Behind the Door of No is A Lot of Good Yes’s. 

            Sometimes the dreams that secretly drive your life are ones you could never say out loud.   Maybe you don’t even know it’s The Dream….until you wake up one day and you aren’t living inside it.        

            Stacy and I just finished riding through the countryside around Staunton, Virginia along with 1100 other bikers in an event known far and wide as “Bike Virginia.”   I can’t even describe how beautiful it was.   Field after lush farmer’s field spread across rolling hills,  framed by the Blue Ridge Mountains. 

            This was the landscape I looked out on every day of my life until I was 21.  I thought the whole world looked like this, honestly I did. 

            So here we are, rolling down the road,  sweating in our matching blue bike shirts.   And I stop dead in the road when I see this house.   Oh my starsI’ve got to get a picture.  

            Here in front of me was the living vision of my secret childhood dream,  like it had been waiting all these years for me to inhabit… and I never came.  

            This country house embodied the life I was primed for as a Virginia girl’s first stop on the yellow brick road to happiness.   You will live out  in the Virginia countryside, in an old red brick home, full of antiques, with the Blue Ridge mountains out the window, a passel of children inside those walls, and a husband who holds up a pillar in town. 

            That’s probably not a description of your dream.   But trust me, it’s a dream as lovely as the home you see in this photo.

            In fact, as I rode through Virginia on a bike that week I realized that if I”d had my way growing up,  I would never have left Virginia.  Never.   I talk like those people.  I cook their kind of food. The slow pentameter of history and tradition is simply the way I think.    I can feel my roots in Virginia clay and truthfully, I”d be right there today planting hydrangeas… if God hadn’t interrupted my life. 

            (That’s really the way it feels sometimes, isn’t it?   Like God just swoops in out of the blue and says,  well, honey,  actually, you are going down this road, not that one).

            Sure enough,  I met my husband and three days after our Virginia wedding we were in a One-Way U-haul headed for Texas for Stacy to go to seminary.  T-E-X-A-S.    I”d been plucked up by the roots.    We went west—and more west—for fifteen years,  into a completely different life than I could have imagined.   

            God took me out into the world.   The world for which He died

            I finished that bike tour with a strange new appreciation for the power of the gospel to re-order our deepest loves.   What other force can reach into the soil of your gut—into the whole way you see life, really—and transform so radically?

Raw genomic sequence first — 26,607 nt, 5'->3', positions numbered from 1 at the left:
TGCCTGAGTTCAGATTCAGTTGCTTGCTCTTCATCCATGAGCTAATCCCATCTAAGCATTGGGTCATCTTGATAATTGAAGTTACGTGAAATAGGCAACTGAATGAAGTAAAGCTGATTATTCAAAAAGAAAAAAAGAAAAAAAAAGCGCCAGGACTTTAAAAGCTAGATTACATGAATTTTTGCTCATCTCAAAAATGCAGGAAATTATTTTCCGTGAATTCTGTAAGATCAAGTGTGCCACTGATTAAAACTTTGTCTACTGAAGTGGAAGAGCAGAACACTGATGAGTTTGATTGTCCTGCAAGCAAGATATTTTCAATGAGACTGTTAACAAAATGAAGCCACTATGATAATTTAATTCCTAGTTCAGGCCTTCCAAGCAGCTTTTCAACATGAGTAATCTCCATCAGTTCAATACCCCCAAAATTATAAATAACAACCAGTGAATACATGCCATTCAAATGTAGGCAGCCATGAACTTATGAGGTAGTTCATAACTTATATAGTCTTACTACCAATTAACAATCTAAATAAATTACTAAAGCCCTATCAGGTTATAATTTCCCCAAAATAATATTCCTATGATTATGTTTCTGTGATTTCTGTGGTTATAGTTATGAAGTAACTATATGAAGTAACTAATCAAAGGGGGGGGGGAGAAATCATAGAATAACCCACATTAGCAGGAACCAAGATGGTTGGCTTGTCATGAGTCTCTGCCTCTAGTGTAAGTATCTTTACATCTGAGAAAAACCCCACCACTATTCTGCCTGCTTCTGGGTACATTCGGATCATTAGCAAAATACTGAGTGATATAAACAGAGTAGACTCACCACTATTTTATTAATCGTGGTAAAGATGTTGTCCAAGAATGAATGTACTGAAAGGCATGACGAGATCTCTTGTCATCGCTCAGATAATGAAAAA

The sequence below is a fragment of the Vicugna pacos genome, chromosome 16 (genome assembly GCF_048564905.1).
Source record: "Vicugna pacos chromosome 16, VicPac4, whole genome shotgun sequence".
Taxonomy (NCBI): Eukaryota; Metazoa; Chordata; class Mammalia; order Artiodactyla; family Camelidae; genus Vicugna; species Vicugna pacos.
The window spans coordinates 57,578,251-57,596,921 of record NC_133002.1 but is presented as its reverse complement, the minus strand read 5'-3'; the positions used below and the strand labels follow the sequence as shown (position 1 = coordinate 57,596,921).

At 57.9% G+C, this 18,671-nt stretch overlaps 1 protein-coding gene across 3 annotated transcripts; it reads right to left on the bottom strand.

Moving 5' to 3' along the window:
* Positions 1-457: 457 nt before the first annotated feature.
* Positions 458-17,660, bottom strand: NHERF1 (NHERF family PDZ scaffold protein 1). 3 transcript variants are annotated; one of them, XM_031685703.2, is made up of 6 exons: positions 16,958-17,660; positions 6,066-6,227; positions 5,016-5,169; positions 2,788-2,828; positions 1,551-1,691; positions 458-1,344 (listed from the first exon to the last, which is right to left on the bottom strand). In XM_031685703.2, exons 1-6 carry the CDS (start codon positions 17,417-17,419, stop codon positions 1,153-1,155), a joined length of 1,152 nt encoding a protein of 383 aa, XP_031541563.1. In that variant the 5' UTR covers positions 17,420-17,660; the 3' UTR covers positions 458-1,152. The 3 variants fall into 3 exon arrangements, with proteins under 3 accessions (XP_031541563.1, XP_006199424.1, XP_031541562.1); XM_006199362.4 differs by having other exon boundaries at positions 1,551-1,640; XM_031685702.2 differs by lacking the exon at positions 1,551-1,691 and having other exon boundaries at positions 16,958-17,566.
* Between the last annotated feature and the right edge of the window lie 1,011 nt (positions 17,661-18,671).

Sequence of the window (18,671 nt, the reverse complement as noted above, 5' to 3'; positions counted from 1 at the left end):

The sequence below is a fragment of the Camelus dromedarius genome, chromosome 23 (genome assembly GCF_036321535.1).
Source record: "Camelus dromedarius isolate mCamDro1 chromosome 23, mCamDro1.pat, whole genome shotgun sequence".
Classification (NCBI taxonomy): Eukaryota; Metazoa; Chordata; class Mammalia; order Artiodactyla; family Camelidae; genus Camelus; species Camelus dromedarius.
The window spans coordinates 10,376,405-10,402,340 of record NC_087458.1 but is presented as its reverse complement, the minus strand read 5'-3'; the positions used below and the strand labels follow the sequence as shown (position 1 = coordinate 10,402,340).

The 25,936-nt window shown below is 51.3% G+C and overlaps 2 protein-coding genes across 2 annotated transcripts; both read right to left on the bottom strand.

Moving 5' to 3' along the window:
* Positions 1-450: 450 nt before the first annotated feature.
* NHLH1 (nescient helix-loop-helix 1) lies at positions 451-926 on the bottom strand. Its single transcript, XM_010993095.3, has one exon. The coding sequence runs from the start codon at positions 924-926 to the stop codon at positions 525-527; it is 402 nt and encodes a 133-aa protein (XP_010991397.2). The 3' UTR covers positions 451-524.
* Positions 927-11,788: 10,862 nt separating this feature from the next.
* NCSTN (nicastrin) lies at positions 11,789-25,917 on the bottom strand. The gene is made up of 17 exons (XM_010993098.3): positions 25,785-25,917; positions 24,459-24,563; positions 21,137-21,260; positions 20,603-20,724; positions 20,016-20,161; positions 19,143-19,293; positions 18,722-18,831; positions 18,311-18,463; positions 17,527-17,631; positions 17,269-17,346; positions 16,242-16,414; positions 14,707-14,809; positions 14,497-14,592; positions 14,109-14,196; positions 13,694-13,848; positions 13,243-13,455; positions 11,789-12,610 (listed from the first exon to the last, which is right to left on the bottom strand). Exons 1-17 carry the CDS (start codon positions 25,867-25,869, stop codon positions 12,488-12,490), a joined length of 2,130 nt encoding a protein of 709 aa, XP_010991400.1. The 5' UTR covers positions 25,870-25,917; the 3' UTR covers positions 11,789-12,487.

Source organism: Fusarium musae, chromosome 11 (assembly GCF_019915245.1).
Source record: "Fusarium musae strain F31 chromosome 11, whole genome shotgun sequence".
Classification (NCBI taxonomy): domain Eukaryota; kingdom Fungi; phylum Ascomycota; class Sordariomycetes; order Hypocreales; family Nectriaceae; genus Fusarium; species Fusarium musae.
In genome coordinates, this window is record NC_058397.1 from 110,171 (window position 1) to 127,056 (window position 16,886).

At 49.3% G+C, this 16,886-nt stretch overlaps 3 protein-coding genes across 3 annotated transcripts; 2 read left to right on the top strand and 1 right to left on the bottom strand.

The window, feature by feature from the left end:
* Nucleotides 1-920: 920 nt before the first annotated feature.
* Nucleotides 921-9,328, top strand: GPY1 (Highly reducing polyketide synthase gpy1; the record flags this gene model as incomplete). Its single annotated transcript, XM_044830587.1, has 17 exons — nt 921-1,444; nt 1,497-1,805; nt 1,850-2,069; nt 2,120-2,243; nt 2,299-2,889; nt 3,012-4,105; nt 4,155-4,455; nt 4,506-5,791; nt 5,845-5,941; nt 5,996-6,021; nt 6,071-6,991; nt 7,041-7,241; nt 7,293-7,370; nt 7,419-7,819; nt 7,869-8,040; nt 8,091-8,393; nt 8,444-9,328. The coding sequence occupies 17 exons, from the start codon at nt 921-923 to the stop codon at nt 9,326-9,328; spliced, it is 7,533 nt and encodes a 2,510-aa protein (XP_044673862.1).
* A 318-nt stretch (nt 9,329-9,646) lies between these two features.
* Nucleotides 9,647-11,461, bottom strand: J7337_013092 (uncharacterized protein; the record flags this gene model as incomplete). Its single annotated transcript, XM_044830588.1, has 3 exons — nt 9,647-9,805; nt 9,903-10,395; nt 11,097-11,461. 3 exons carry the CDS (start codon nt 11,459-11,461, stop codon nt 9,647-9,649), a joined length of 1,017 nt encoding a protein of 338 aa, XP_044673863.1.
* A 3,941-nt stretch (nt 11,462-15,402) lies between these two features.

C. S Lewis always had it right:  you stumble through the back of the wardrobe you’ve always lived in and step into a Kingdom that transcends place and time,  stretching into eternity.  And there,  it’s snowing and you have never seen snow.

            To find myself riding a bike through Virginia countryside,  many years later,  was an experience of coming full circle.   I looked out over a broad valley newly harvested in June,  with the mountains framing the sky,  and gratitude flooded me.   Gratitude that God hadn’t left me to my own shrunken version of the good life. 

            I could see it all more clearly,  all that I would have missed if I’d stayed in Virginia, captive to an old dream.

            I wouldn’t have known how well people in Oklahoma speak the truth.   Or experienced the “can-do” attitude of Texas Christians.  Or seen how the aspens wave like yellow glitter strands in a Colorado fall.

            I wouldn’t have heard a Kenyan tell my grandson exactly how to back away from a rhino—or seen what the fruits of revival in Norway look like forty years later—or listened to a Filipino describe how you hear the voice of Jesus in your life.   

            God put my old dream through a paper shredder.   I am now old enough to be very happy about that fact.

            Garrison Keillor wrote about this in Lake Woebegon Days in words that sound strangely like the Bible.     “Some luck lies in not getting what you thought you wanted but getting what you have which once you have it you may be smart enough to realize is what you would have wanted all along had you known.” 

            Did you get that? 

            That statement is so true I memorized it years ago.   And it describes some important piece of your life.    Along the way of following God,  you lost some things that you really loved.    And those losses opened the door to opportunities and relationships and understandings of God and life that you would have always wanted—if you’d only known what to want. 

            That God can change my “want-er” is one of the strongest testimonies to his power and his existence that I know.   

            It’s the mercy of God, really, that you didn’t get what you thought you wanted.   All the wistful longing that describes your life—and mine—gets distilled into gratitude for the life you are given.

            Sometimes a ride through the Blue Ridge Mountains let’s you see more than the mountains.